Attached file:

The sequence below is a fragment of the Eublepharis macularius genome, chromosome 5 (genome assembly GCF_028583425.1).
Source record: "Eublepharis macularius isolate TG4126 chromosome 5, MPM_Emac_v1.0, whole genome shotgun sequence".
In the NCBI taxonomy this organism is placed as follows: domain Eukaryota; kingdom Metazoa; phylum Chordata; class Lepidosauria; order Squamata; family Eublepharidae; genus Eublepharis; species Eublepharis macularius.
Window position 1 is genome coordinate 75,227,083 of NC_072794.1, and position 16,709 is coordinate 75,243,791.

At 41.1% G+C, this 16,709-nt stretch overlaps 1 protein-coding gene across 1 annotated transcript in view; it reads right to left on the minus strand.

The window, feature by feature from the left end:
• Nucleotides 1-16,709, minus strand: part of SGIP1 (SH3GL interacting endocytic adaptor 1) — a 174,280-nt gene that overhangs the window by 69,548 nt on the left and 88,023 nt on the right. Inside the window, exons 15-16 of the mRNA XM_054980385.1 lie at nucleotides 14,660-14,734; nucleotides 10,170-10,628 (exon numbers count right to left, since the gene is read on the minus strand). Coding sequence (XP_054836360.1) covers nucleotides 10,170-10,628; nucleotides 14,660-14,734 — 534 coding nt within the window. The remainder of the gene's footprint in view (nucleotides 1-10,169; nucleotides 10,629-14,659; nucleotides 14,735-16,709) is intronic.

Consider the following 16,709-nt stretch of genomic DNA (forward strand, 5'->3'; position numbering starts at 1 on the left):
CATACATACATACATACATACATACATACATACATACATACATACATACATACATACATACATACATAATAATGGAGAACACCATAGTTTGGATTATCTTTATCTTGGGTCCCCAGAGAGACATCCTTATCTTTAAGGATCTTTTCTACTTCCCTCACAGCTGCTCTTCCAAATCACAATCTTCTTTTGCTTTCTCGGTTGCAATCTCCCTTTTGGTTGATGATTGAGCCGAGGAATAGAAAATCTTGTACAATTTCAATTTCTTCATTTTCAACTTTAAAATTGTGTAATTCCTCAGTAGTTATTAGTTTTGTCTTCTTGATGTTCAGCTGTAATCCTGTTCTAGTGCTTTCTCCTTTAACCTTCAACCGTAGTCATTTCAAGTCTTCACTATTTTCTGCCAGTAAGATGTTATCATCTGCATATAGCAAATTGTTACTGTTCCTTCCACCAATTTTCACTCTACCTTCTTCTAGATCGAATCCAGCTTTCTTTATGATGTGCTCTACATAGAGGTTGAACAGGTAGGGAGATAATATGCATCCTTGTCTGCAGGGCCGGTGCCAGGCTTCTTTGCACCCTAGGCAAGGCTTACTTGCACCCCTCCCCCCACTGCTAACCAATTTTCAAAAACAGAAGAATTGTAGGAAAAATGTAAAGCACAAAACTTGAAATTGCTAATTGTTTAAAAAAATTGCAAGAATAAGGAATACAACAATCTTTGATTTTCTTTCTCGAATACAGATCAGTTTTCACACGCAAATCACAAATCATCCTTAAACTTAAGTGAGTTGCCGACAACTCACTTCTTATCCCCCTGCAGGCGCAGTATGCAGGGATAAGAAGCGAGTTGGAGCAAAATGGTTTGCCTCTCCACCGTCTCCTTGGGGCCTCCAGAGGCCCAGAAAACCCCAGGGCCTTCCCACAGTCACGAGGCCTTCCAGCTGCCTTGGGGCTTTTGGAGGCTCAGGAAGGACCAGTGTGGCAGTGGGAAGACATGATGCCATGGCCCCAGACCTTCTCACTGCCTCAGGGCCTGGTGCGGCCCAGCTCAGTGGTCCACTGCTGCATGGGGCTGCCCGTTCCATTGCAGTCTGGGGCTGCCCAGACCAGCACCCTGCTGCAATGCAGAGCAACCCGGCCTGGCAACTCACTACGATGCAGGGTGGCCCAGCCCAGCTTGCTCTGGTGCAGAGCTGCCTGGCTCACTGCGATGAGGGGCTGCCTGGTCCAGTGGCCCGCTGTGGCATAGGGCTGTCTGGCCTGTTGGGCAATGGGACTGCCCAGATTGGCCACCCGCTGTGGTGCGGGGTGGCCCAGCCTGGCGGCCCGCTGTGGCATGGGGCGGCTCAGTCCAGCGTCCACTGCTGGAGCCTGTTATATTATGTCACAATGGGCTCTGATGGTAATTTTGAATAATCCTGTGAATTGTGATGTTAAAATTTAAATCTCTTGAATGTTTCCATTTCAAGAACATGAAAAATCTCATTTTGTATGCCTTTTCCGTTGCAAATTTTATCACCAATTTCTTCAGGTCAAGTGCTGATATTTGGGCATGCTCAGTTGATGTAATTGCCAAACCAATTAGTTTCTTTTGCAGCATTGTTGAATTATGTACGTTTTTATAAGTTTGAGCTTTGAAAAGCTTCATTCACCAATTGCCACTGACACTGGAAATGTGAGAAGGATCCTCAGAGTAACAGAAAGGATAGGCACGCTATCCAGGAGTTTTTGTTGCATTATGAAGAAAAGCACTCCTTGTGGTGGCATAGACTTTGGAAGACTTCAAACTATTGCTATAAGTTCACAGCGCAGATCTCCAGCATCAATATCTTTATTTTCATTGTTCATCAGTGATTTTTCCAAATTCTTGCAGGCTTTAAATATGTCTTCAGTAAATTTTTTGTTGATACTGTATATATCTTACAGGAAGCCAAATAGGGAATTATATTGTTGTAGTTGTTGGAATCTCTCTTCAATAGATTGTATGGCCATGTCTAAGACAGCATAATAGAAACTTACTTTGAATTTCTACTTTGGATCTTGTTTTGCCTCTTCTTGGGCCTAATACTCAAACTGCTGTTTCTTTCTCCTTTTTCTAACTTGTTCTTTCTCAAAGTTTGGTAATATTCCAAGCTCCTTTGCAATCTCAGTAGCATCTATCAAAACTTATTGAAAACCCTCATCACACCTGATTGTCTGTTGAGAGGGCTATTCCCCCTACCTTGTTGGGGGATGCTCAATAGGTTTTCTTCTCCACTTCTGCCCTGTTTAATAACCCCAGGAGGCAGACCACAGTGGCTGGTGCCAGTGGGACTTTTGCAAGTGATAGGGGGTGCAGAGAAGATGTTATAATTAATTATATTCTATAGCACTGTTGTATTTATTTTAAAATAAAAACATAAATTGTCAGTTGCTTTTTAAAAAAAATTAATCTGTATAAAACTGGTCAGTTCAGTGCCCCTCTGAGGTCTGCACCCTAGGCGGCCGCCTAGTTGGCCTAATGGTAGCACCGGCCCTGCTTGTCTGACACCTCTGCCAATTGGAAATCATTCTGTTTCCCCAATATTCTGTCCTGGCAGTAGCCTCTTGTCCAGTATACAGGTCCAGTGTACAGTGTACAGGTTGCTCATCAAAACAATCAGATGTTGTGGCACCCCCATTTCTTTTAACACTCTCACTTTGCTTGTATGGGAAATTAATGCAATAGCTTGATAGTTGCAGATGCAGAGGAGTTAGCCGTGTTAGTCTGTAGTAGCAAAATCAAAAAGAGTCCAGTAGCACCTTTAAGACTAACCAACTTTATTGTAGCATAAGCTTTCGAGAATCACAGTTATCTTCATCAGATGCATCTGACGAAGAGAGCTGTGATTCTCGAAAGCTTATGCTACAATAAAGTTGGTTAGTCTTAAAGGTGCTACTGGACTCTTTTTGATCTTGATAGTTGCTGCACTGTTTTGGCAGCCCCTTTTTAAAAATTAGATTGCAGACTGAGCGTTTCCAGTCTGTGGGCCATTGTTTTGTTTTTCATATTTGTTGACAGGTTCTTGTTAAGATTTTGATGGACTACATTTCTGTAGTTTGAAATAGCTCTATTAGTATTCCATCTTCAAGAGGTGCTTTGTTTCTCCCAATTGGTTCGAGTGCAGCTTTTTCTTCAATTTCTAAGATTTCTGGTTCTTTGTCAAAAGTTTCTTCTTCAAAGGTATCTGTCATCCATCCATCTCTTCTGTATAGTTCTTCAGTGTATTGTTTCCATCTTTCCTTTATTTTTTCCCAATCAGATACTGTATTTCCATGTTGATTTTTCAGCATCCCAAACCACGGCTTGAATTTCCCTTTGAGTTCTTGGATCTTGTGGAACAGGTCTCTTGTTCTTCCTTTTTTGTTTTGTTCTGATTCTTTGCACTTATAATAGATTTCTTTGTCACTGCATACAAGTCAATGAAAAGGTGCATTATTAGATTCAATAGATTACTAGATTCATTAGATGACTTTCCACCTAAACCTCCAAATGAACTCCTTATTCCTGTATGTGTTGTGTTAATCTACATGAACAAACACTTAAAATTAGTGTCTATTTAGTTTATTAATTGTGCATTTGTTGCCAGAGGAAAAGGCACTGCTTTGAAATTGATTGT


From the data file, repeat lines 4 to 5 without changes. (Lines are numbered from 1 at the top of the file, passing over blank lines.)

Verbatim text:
Window position 1 is genome coordinate 75,227,083 of NC_072794.1, and position 16,709 is coordinate 75,243,791.

At 41.1% G+C, this 16,709-nt stretch overlaps 1 protein-coding gene across 1 annotated transcript in view; it reads right to left on the minus strand.